For this reason, I've been trying to change out my daily cuppa for a matcha latte. Matcha is packed with antioxidants, detoxifies your body, rich in fiber, chlorophyll and vitamins, and provides steady long lasting energy. 

The secret to a lump free and frothy matcha latte is to mix the tea with a little water or honey until it creates a thick green paste. Once you have your paste, slowly add your warm milk and stir it up. I find that this creates the perfect creaminess and smooth matcha beverage. 

The Perfect Matcha Latte
For one person

1 tsp organic matcha tea (I use this brand)
1 tsp honey (or maple syrup for a vegan option)
1 cup (240 ml) plant milk (I use unsweetened almond milk)

Add the matcha tea powder and honey to your favorite tea or coffee cup. Mix together until a smooth paste forms. Depending on the thickness of your honey you may need to add a few drops of milk.

Warm up one cup of plant milk in a saucepan over medium heat. Here you can also use an electric or hand whisk to create some extra frothiness. 

Once the milk is warm enough to release some steam. Remove from the heat and pour one third of the milk into your cup. Stir until the paste dissolves. Add the rest of the milk and any extra froth. 

Devour slowly while snacking on some dark chocolate, dried coconut chips or pumpkin seeds. Enjoy!

Sunshine soup and market veggies

Before I started working at Whole Foods Market I had no idea how many different types of squashes there are. Most of us know the classic orange pumpkin, and if you live in the UK, Ireland or US there is often Butternut squash available in most supermarkets. Last weekend I went to the Temple Bar farmers' market and found this beautiful pale green little pumpkin squash. 

Comparing with the picture below, it's clearly a Blue Hubbard Squash (no 8). I love the color of the skin and on the inside there is a sweet-tasting orange flesh.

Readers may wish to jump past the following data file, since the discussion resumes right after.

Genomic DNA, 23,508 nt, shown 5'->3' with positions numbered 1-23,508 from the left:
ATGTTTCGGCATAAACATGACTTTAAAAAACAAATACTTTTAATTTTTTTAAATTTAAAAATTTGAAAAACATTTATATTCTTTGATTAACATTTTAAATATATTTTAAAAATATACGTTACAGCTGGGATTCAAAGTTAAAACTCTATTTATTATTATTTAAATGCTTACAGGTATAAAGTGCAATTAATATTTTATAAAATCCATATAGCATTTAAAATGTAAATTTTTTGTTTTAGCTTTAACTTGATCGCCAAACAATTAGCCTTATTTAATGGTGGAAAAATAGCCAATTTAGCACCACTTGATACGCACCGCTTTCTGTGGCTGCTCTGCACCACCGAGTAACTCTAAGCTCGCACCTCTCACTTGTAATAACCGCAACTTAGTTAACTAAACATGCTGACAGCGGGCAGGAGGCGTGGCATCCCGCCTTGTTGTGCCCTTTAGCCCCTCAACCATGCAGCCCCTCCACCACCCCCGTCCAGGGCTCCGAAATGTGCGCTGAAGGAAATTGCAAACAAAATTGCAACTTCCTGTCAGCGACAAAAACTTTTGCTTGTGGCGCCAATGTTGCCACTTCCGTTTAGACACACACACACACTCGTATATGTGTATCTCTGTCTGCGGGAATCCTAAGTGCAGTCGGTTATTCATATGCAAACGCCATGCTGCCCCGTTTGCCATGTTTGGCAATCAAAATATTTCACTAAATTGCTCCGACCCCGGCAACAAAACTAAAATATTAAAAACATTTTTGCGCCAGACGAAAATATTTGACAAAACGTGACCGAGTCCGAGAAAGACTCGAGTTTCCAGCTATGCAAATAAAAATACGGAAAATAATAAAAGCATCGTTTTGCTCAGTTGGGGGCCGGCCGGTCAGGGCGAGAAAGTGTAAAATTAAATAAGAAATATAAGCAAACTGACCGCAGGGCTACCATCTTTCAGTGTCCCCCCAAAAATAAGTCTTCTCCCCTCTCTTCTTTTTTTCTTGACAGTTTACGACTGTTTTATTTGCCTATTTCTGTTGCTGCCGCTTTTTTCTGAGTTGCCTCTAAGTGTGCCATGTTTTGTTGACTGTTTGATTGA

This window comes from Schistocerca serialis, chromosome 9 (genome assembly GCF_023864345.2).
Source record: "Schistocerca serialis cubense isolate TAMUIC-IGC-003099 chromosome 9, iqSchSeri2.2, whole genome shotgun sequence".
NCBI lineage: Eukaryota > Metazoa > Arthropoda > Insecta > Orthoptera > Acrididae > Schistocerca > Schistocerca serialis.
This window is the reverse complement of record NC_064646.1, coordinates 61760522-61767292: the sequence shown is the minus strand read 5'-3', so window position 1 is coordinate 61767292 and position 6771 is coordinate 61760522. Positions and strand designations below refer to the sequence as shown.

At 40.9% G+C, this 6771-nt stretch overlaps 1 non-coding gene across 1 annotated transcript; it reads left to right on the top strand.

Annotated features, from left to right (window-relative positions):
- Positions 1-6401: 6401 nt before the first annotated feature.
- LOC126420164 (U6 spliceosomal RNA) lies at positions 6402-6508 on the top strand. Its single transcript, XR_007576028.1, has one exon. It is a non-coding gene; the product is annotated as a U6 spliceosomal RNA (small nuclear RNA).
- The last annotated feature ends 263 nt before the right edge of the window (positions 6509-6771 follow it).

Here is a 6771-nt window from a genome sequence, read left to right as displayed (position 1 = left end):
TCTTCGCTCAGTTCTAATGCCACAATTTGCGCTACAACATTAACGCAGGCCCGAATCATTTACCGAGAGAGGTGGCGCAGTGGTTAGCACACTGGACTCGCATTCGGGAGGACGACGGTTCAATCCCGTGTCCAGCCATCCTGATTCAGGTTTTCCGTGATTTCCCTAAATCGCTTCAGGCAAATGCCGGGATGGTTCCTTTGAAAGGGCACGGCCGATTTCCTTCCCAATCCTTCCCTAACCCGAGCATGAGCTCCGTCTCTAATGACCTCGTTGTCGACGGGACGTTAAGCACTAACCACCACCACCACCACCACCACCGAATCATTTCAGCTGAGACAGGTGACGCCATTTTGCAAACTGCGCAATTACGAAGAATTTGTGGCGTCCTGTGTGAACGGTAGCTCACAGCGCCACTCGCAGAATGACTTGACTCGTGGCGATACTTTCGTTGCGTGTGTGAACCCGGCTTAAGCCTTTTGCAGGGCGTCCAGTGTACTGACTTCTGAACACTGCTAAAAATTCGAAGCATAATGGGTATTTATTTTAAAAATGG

First I had the idea of roasting the squash in coconut oil and toss it with some rocket salad, walnuts and a citrusy dressing. The stormy Dublin weather made me change my mind and the squash instead turned into the most warming soup, I call it "Sunshine soup", and it's so simple to make.

I simply roasted the squash in two halves in the oven, and then mixed the soup creamy in my blender. Served with smashed avocado on sourdough bread, this really is a super filling lunch or dinner. It's also completely vegan and so nutritious! 

You get your healthy fats from:
Coconut milk
Sesame Seeds

For some added protein:
Red lentils

While using deliciously nutritious spices such as:

Sunshine soup with toasted sesame and avocado sandwiches
For a soup serving 4 people (large servings) you will need:

1 squash
1/2 cup (120 g) red split lentils
1 can coconut milk
1 tbsp olive or coconut oil
1 knob fresh ginger
1 tsp chilli
freshly grated nutmeg
1 tsp salt
1 black pepper
1 half juiced lemon

Preheat your oven to 180°C/360°F. Cut the squash in two halves and remove the seeds. Pour some oil over the two halves and rub the oil into the pumpkin flesh with your hand. 

Place the two halves on a tray with baking paper, cut sides facing down. Bake in the oven for 35-40 minutes or until soft (might vary depending on the size of your squash). 

In the meantime, rinse the red lentils and bring water to boil in a pan. Add lentils and let simmer for 6-7 minutes. Drain the lentils off water, cover with the lid and leave off to the side.

Take the squash out of the oven, pierce it with a fork to make sure it's softened. Let it cool. Open a can of coconut milk, grate the ginger and nutmeg and juice the lemon. 

Use a spoon to scoop out the flesh of the pumpkin and place it in a blender. Add the lentils, coconut milk, ginger, nutmeg, chili, salt, pepper and lemon. Mix on low speed for 2 minutes. 

* Toasting sesame seeds
Add a dry pan over high heat and add the sesame seeds. Toast for about 2 minutes until fragrant and the oil is released from the seeds. Shake the seeds in the pan once in a while so that they don't burn. 

** Preparing avocado sandwiches
Slice thick slices of a good bread such as sourdough. Cut open a ripe avocado and use a knife to cut out squares in both halves. For example, slice from top to bottom and then make squares by cutting from side to side. Then take a fork and smash the avocado flesh before spreading onto the bread. Slice up a tomato, discarding the seeds. Use chilli, salt, pepper and olive oil for seasoning.  


Preparing for baking!


Bon Appétit!